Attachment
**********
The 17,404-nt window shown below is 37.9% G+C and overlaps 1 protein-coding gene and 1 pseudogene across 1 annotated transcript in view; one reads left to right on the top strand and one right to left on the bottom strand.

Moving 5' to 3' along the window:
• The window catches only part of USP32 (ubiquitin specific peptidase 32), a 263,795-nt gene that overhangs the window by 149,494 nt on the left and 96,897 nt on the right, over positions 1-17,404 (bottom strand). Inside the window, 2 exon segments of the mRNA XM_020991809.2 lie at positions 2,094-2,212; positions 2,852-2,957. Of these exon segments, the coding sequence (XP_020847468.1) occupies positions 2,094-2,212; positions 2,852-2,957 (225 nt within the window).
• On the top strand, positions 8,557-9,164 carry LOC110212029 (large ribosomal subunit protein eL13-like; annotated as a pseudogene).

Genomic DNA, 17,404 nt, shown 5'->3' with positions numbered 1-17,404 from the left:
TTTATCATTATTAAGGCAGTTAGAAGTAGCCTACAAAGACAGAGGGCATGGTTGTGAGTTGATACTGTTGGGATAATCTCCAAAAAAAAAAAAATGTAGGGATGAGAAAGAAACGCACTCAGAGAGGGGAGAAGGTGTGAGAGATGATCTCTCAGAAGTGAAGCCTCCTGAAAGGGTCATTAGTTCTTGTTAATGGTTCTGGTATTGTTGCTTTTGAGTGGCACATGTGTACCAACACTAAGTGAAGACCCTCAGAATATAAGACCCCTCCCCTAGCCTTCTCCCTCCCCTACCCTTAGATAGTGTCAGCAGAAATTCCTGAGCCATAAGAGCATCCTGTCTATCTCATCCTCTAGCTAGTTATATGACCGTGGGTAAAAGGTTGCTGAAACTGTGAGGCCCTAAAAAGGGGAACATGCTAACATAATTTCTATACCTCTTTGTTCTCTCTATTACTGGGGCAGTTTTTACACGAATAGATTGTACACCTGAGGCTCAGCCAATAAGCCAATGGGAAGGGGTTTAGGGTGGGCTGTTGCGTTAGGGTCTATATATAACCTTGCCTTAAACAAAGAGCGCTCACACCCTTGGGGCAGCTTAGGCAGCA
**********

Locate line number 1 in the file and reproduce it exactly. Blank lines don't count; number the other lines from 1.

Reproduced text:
The 17,404-nt window shown below is 37.9% G+C and overlaps 1 protein-coding gene and 1 pseudogene across 1 annotated transcript in view; one reads left to right on the top strand and one right to left on the bottom strand.